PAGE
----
More Politics and Less Proficiency Plagues the Metro Nashville School Board with Upcoming Election

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Live from music row Monday morning on The Tennessee Star Report with Michael Patrick Leahy – broadcast on Nashville’s Talk Radio 98.3 and 1510 WLAC weekdays from 5:00 am to 8:00 am – Leahy was joined in studio by all-star panelists, Nashville Metro Councilman, Steve Glover, and Crom Carmicheal.

During the show, the men discussed the upcoming school board vote with the resignation of Will Pinkston and the role of the director of schools in Nashville. Glover described the position as one that needs to be acting like they are running a business more than the running of a school system. He was bewildered in seeing how administrators have put politics before the children’s education.

He stated:

I think everything has gotten so deluded as to what their job is they think that their job is to run the school system. Teachers, the whole shooting match. That’s not their job. Their job is running the business of the school business. That’s their job. And so, unfortunately, it’s gotten more down and a bunch of areas that are not beneficial for our kids.

Leahy: We’re in the studio with Crom Carmichael and Metro Council member at large, Steve Glover. Steve, before the break you were going to tell us that you want to approach this selection tomorrow night by the metro council to fill out the final year of the term of a resigned school board member, Will Pinkston.

A far-left guy. I’m not crying that he’s gone. But the candidates are Kevin Stacy who is a former council Nashville metro public school employee who’s a big proponent of ELL English as a learned language or whatever, English Language Learners.

Which basically is refugees and immigrants who don’t speak English and have a special program. There are what, 100 different languages or some big number of languages being taught through ELL.

Glover: Actually, English is what is being taught. What they have to deal with here is the multitudes of languages from around the world.

Leahy: Almost 100 different languages. People who speak those languages living in Nashville…

Glover: Correct.

Leahy: Being taught English now through the ELL program. So that’s Kevin Stacey. Does he have an involvement in that prior?

Glover: Yeah, he was actually one of the directors here in Nashville. I don’t remember his exact title.

Leahy: He was involved in it. What does he do for a living now?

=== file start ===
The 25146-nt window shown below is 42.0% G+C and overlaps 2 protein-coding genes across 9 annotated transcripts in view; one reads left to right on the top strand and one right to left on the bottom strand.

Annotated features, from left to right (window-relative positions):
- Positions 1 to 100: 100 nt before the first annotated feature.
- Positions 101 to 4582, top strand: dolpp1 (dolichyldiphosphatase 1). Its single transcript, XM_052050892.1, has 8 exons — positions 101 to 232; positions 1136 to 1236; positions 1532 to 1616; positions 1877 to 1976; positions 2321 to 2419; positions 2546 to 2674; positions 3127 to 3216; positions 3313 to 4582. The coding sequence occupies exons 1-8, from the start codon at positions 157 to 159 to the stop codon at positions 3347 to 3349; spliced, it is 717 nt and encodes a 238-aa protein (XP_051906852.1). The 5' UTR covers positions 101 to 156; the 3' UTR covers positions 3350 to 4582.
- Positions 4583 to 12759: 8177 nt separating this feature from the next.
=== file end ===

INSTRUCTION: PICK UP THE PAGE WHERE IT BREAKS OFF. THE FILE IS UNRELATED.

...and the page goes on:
Glover: Well now he’s in Montgomery County schools.

Leahy: Oh! He lives in Nashville and he teaches ELL or is involved in ELL instruction in Montgomery County schools.

Glover: I believe that’s correct.

Leahy: OK. So he’s already part of the system. Freda Player who is a member of the far left, aggressively far left SEIU Union. These are the options. And you told us before that you’re going to take a totally different approach. What’s your approach?

Glover: Well, I mean, the one thing that’s bothered me throughout the entire process is that ‘This will be good for the teachers. This will be good for the workers.’ I have never read a statement yet, as we’re looking to vote tomorrow night on who will replace Mr. Pinkston.

I’ve never read a statement yet that says this is the right person to help us lead the system to make sure that we’re educating our children. Which I think is probably the largest omission. It is the omission. But that’s the largest omission. The largest of the omission of what?

Their job should be because. There are really two key things that the board is charged with under the state constitution. That is the budget. The money. OK? And then hiring a director of schools. They only have one employee, director of schools. That’s it. They don’t hire other people. The director of schools does everything else.

Leahy: And we have an acting director of schools, Sean Joseph was in. He was an utter disaster. And now what I’d be interested in is the question, Crom and I have talked about this many a time. The Tennessee Higher Education Commission went in and did a study of 2017 graduates of high schools throughout Tennessee and they found that the worst-performing county, worse than Shelby county on the proficiency of high school graduates in math and in reading I think Davidson county or maybe Madison county, Jackson was one worse.

There’s like 95 counties. The worst or second-worst county in the state was Davidson county. 65% of high school graduates in 2017 were not proficient in math and 47% were not proficient in reading. I think that’s the number. Will any of these candidates, either Kevin Stacey or Freda Player I guess are the last two standing. Will any of them be asked the question, ‘What’s your plan to improve that?’